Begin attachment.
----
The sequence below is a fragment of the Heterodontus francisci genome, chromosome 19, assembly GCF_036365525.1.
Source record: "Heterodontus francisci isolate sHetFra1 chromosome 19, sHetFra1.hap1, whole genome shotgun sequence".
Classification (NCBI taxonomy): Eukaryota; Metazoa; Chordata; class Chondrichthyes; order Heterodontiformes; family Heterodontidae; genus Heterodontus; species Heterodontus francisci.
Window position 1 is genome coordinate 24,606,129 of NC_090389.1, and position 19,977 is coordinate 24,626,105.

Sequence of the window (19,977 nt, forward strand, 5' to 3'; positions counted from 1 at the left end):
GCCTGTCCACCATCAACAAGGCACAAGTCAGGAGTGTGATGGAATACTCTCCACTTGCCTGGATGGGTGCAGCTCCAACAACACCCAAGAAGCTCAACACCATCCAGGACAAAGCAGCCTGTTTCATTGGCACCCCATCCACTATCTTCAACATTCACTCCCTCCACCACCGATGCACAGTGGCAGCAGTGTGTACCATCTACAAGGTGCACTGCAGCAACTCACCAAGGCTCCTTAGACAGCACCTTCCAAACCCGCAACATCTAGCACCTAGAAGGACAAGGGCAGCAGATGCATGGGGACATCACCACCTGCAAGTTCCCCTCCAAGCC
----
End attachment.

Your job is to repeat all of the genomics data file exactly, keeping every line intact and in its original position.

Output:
The sequence below is a fragment of the Heterodontus francisci genome, chromosome 19, assembly GCF_036365525.1.
Source record: "Heterodontus francisci isolate sHetFra1 chromosome 19, sHetFra1.hap1, whole genome shotgun sequence".
Classification (NCBI taxonomy): Eukaryota; Metazoa; Chordata; class Chondrichthyes; order Heterodontiformes; family Heterodontidae; genus Heterodontus; species Heterodontus francisci.
Window position 1 is genome coordinate 24,606,129 of NC_090389.1, and position 19,977 is coordinate 24,626,105.

Sequence of the window (19,977 nt, forward strand, 5' to 3'; positions counted from 1 at the left end):
GCCTGTCCACCATCAACAAGGCACAAGTCAGGAGTGTGATGGAATACTCTCCACTTGCCTGGATGGGTGCAGCTCCAACAACACCCAAGAAGCTCAACACCATCCAGGACAAAGCAGCCTGTTTCATTGGCACCCCATCCACTATCTTCAACATTCACTCCCTCCACCACCGATGCACAGTGGCAGCAGTGTGTACCATCTACAAGGTGCACTGCAGCAACTCACCAAGGCTCCTTAGACAGCACCTTCCAAACCCGCAACATCTAGCACCTAGAAGGACAAGGGCAGCAGATGCATGGGGACATCACCACCTGCAAGTTCCCCTCCAAGCC